Life-like dolls that move and feel like real people. Plush animals that speak and interact. Games and puzzles that serve as interactive learning systems.
These and many other innovations were exhibited at the International Toy Fair, held Feb. 15 to 18 at the Jacob Javits Convention Center (New York, NY). The 100th edition, organized by the Toy Industry Assn. (TIA; New York), featured nearly 6000 new products from some 1500 manufacturers, distributors, and sales agents from 29 countries. A number of categories using plastics were on display, from arts and crafts, building sets and dolls, to games/puzzles, models, and accessories.
Not all fun and games
But the business of play has been anything but fun lately. A weak economy, declining profit margins, and consumers buying toys on sale have contributed to flat market sales the past three years.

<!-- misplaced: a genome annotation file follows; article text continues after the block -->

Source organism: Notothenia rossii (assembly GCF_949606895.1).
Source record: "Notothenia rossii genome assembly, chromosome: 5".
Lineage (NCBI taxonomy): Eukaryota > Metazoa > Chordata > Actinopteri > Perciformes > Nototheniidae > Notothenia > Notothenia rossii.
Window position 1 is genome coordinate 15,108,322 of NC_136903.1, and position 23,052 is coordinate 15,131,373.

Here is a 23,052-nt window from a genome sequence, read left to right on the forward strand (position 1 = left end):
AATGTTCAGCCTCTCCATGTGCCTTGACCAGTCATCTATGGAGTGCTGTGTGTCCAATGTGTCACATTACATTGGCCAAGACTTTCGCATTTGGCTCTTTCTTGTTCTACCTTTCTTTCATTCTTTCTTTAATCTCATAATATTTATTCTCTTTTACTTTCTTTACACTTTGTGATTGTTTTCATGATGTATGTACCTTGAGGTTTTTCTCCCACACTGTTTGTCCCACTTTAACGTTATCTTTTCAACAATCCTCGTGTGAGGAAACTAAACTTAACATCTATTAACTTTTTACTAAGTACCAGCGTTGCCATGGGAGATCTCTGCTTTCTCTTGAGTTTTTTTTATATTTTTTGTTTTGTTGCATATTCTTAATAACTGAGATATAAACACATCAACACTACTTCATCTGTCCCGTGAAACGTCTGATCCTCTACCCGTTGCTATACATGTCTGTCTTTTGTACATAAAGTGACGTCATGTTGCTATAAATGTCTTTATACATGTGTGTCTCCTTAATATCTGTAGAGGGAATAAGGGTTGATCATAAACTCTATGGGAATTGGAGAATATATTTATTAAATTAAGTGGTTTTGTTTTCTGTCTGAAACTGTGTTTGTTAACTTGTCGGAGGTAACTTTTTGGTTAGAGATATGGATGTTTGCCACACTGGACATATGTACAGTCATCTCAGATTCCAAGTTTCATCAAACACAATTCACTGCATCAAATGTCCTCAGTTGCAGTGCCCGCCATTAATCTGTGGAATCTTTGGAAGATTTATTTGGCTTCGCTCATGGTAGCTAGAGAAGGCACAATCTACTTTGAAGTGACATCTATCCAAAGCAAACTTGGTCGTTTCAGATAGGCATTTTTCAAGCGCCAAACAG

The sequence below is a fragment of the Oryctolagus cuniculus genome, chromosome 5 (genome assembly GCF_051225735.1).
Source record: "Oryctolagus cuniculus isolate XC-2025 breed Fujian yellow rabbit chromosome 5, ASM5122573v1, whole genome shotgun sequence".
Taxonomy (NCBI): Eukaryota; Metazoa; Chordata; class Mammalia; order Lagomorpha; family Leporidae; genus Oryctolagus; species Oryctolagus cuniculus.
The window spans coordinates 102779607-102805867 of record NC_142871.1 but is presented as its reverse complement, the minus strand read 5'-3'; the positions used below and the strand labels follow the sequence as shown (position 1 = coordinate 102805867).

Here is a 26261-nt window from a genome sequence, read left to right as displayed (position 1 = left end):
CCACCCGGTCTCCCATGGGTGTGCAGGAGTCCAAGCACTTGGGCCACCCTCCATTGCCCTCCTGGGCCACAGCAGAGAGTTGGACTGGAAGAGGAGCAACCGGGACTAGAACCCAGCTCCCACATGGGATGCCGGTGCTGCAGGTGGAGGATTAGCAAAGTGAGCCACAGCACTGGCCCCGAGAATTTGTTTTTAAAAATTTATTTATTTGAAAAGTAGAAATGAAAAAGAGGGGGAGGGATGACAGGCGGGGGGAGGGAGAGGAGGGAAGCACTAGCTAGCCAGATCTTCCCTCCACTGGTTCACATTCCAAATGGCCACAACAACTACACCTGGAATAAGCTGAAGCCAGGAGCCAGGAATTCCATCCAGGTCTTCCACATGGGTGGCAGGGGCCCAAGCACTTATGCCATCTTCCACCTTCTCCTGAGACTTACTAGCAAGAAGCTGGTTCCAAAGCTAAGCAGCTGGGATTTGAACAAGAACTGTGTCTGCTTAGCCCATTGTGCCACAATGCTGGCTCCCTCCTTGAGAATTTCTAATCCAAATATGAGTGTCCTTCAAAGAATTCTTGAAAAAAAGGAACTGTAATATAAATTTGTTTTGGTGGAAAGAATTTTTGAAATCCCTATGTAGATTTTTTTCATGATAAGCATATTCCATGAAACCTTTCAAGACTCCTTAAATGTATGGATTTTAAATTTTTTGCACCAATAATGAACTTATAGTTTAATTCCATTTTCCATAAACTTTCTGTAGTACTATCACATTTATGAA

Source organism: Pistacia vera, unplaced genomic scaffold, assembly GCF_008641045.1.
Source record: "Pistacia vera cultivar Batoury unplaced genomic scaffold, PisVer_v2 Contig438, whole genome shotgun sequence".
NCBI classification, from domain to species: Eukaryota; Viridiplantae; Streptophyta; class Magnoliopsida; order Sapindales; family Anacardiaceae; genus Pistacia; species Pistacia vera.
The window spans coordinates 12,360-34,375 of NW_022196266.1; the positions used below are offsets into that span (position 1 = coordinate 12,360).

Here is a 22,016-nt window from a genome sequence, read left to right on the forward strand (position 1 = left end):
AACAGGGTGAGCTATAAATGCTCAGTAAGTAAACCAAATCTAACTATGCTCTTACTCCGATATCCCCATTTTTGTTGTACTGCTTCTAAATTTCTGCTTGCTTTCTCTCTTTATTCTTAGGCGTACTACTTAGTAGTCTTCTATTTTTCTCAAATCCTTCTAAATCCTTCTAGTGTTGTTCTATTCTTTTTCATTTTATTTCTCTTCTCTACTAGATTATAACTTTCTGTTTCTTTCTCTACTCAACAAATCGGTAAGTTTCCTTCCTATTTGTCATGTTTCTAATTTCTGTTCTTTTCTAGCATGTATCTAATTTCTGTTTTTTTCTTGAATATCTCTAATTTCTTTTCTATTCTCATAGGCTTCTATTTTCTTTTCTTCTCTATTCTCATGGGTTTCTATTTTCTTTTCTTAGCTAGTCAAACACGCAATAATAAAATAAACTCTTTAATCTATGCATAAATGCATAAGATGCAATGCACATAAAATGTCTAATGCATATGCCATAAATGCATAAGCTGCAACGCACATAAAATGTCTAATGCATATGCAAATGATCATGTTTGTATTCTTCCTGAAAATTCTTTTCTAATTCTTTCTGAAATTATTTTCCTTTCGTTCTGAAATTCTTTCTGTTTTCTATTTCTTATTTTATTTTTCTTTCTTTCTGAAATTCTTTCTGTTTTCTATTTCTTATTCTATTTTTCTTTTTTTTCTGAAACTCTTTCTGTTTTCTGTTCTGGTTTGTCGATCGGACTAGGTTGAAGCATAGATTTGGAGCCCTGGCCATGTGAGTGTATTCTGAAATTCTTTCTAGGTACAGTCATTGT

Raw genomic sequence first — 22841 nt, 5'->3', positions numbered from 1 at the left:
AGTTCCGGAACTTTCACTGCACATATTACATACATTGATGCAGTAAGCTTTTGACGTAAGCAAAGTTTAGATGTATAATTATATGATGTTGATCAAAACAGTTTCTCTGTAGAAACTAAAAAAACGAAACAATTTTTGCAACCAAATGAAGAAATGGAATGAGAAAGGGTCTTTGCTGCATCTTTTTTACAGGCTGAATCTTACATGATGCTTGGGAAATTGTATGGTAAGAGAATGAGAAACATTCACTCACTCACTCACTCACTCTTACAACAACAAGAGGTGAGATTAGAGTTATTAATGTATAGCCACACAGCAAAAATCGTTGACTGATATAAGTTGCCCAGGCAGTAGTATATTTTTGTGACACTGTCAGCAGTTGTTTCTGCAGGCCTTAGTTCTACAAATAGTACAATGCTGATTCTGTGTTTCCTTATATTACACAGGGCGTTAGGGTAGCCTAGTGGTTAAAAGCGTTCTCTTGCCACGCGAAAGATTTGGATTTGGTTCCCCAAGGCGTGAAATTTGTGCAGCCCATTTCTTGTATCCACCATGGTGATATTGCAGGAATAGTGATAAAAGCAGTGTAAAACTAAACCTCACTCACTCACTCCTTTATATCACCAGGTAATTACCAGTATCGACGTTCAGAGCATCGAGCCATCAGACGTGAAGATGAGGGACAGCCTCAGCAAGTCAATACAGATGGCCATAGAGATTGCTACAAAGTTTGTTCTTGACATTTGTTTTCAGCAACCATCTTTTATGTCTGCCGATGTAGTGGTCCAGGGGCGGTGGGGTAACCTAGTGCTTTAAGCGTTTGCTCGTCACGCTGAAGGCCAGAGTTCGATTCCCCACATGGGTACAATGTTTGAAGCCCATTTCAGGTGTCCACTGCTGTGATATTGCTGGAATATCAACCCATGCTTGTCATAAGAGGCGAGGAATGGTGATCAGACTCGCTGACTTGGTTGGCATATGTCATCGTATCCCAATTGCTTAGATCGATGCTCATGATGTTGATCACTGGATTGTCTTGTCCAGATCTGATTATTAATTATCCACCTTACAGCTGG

"It has been a particularly challenging year due to basic retail market trends and the wild fluctuation of material costs," observes John W. Gessert, president, American Plastic Toys Inc. (Hamilton, NJ). "Pressures from both directions have made it very difficult to adjust costs accordingly."
U.S. traditional toy market sales—which exclude video games, hardware, software, and accessories—stood at $20.7 billion last year, a 3% decline from 2002, according to Reyne Rice, a New York-based toy trends specialist and consultant. Despite a rocky start this year, Rice sees signs that suggest a turnaround is imminent. Noting the toy industry churns out new products every 18 months, new innovations are expected to hit the streets before Christmas.